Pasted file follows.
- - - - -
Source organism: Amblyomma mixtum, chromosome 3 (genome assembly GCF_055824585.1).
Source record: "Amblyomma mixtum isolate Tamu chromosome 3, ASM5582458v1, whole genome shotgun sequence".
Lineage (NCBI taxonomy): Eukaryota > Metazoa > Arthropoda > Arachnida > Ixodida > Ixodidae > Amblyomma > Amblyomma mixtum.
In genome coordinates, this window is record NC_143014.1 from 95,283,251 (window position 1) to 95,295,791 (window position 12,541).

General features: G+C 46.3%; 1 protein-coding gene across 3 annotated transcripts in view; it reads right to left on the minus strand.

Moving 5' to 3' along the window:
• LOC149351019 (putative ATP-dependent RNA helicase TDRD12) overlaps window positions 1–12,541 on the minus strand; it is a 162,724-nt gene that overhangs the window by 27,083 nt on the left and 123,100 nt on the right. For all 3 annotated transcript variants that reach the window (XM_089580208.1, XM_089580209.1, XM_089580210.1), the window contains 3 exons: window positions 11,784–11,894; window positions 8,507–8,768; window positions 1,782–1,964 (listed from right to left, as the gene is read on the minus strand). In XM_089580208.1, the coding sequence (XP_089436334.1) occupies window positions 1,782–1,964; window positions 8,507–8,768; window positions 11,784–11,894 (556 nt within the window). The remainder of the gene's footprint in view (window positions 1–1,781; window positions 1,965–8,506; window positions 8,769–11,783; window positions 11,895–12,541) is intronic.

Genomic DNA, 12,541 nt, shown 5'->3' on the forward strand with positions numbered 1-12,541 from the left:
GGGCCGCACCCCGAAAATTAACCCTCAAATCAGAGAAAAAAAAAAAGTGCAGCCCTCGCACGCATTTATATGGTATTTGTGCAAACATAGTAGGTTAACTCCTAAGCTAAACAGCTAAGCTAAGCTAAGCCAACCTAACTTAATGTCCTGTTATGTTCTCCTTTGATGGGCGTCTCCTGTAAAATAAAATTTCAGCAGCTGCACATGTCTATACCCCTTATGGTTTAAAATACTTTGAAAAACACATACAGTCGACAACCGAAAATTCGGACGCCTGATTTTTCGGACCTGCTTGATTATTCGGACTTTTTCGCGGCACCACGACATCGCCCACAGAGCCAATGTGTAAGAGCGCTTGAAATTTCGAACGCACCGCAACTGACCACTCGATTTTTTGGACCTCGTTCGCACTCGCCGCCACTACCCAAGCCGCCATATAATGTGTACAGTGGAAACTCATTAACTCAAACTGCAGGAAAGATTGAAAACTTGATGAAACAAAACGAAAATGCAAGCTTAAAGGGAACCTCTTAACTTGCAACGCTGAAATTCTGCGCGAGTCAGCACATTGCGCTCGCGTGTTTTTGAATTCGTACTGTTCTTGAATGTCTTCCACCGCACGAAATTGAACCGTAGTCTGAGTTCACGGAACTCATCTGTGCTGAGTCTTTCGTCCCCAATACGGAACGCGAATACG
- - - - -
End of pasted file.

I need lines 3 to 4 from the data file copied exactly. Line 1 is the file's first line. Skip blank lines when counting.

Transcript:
Lineage (NCBI taxonomy): Eukaryota > Metazoa > Arthropoda > Arachnida > Ixodida > Ixodidae > Amblyomma > Amblyomma mixtum.
In genome coordinates, this window is record NC_143014.1 from 95,283,251 (window position 1) to 95,295,791 (window position 12,541).